Is a professional home inspection on new construction really necessary? Isn't the punchlist performed by the buyer and the buyer's agent sufficient?
An incident this week made me aware that the consumers (and some agents) regard punchlists and professional inspections as one in the same; I believe that that is a dangerous assumption for either of these parties to make. Here is my recent experience that I believe illistrates my concerns perfectly:
Last week I negotiated a contract on a sixth month old resale home. My buyer is a very detailed engineer who of course had the home inspected. While the home is in overall good shape(which is to be expected in a six month old home) the inspector turned in a laundry list of issues. The seller was FURIOUS with me and my buyer for wanting these items address, Now, bear in mind some of these issues are safety concerns; a dryer vent in the attic was not attached, a pilot light on the cooktop was not shutting off correctly, two ground fault indicators were not tripping as required and the exhaust vent for the gas hot water heater in the attic was coming in contact with the wood roof decking. The rest of the issues were equally important and were defentely the builder's responsibilty. My buyer and I stuck to our guns and are requireing all items to be remedied by the seller; now the seller is frantically trying to get the builder to come back out before closing. IF BEFORE CLOSING ON THE HOME THE SELLER HAD IT INSPECTED, ALL OF THESE ITEMS WOULD HAVE BEEN ADDRESSED BEFORE THE BUILDER RECEIVED HIS MONEY AND LOST INTEREST IN RETURNING THE SELLER'S CALL!!!! Now, the builder is ..at least in his mind..finished with the home and concentrating on new homes that he is building and Mr. Seller is scrambling to meet a very tight deadline on our deal.
The listing agent on this transaction is frustrated and made a very interesting comment to me yesterday. She basically said "Well, we(she and her client) did the punchlist and the builder took care of everything on it, so we shouldn't be responsible for these additional items and you, Shannon, are being to picky!" She then went on to say; "Besides, the city passed the house with all of the issues so it is not a code violation and shouldn't be a concern." WOW, how dangerous are both of these statements?
The city is not inspecting the house as a whole and they are certainly not doing a detailed look at every component. If REALTORS® and consumers are relying on the city inspectors to protect them....well lets just say that is scary and unrealistic.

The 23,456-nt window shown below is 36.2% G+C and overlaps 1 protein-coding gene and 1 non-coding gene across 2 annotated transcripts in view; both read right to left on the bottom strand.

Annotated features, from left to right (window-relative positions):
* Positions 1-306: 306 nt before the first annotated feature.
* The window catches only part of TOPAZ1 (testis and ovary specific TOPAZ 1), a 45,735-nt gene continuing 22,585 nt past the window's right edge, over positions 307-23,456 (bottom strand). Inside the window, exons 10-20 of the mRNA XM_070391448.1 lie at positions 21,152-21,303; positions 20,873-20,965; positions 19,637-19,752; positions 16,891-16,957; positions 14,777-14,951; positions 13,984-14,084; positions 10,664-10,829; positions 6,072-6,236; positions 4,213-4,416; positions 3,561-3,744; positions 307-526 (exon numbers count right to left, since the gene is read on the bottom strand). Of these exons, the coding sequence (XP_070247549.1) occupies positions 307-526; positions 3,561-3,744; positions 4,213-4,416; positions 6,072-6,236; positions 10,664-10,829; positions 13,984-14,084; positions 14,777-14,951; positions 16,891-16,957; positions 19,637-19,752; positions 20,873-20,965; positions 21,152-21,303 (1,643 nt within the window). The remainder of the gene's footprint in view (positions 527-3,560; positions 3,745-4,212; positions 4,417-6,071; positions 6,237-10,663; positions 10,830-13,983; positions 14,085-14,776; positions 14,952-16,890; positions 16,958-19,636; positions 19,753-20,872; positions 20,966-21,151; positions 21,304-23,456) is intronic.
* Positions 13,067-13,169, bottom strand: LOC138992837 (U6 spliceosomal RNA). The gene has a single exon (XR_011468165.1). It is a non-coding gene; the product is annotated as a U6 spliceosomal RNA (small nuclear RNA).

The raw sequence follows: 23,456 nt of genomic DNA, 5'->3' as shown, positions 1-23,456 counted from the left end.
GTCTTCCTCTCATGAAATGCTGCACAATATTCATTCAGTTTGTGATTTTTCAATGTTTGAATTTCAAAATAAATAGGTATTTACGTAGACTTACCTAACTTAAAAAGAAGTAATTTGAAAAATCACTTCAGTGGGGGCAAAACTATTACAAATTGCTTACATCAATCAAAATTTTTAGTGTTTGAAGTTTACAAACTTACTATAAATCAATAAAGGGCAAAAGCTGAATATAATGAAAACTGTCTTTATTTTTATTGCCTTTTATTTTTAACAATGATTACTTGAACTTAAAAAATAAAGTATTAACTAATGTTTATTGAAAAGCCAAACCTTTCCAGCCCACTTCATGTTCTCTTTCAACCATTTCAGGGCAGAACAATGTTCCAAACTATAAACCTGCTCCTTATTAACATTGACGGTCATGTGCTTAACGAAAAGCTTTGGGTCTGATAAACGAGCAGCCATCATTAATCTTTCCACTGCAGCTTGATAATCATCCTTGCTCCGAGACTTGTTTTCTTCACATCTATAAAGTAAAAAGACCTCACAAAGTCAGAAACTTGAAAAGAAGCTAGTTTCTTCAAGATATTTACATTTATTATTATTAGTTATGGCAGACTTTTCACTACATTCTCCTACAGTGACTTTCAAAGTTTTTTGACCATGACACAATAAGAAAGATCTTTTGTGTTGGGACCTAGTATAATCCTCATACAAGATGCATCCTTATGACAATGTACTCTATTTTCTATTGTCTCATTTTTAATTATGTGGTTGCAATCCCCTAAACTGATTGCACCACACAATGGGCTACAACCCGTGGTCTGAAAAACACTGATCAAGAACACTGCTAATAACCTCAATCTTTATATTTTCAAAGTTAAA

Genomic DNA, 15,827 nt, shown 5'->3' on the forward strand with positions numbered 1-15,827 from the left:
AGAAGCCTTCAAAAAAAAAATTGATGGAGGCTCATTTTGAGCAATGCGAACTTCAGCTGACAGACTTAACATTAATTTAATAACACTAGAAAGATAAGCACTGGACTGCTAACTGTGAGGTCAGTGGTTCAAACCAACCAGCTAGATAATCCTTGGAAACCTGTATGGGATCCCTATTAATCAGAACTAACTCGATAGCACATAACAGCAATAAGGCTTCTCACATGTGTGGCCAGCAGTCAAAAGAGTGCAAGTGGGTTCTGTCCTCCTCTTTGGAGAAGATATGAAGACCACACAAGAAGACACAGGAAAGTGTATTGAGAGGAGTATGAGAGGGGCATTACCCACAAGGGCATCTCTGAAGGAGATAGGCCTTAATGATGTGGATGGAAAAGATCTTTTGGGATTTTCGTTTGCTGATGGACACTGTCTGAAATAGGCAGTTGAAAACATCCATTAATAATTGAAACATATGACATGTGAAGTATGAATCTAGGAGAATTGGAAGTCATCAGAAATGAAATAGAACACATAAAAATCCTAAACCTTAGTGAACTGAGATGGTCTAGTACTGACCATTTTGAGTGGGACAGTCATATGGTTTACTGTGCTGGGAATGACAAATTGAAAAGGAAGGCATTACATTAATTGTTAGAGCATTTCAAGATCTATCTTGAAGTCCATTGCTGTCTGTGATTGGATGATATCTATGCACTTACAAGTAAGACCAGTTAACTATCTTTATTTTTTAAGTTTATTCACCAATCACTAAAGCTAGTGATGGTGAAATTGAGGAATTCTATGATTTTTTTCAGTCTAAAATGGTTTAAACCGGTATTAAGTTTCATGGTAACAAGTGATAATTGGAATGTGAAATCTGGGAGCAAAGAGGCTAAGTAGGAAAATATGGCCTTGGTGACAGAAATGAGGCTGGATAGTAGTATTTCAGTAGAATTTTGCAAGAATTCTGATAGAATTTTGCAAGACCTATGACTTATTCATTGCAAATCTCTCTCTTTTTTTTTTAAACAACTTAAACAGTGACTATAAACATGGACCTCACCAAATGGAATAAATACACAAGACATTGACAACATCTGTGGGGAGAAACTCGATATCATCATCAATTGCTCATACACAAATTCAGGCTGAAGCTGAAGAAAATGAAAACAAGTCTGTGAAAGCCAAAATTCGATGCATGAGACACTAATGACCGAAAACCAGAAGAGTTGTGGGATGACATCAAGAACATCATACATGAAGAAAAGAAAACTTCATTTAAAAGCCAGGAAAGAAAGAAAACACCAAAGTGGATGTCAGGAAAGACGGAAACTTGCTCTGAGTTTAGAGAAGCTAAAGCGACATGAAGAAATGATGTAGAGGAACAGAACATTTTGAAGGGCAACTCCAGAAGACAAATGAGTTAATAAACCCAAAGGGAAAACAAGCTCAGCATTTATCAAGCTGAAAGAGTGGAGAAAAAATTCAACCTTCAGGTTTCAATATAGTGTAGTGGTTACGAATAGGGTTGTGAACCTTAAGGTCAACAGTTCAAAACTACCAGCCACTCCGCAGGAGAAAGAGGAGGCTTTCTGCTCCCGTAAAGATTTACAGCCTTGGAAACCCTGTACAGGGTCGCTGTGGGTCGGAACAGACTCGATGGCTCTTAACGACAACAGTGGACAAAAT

As far as her other statement concerning punchlists, that is the one that alarmed me the most. Most punchlist are performed by the buyer's agent, the buyers, the buyer's friends, the buyer's parents, the buyer's coworkers,the buyer's girlfriend/boyfriend's parents and coworkers, the buyer's great aunt, the buyer's Priest and ....well you get the point. Who does NOT perform most punchlists are inspectors. While all of the above mentioned people may have the buyer's best interest at heart, most if not all of them have absoluetly no training that would make them experts in the field of inspection. Therefore, the average punchlist is superficial, containing mainly paint issues and cleaning items. Most builder's happily accept these cosmetic lists, take care of each and every item, give the buyer's their keys at closing and blissfully become unavailable once the check is in the bank and the real issues raise their ugly heads.
Are all builders this calous when it comes to follow up work? No, of course not but what about their subcontractors? What about the sub's subs? My point here is it is much easier to get all items resolved prior to disbursement of funds then after and in the case of some of the issues I mentioned above, it is in you and your family's best interest to resolve them before you spend one night in the home with a leakly pilot light.
So the bottom line is: Buyers, do your punchlist and not every single scratch on the wall and light that does not have a bulb BUT also have a professional inspector come in and find the things you never would. Agents, DO NOT take on the extra liabilty and heartache of punching out a house and letting your buyers think you have the expertise to do an inspector's job. Encourgage them to have the home professionally inspected for both yours and their protection.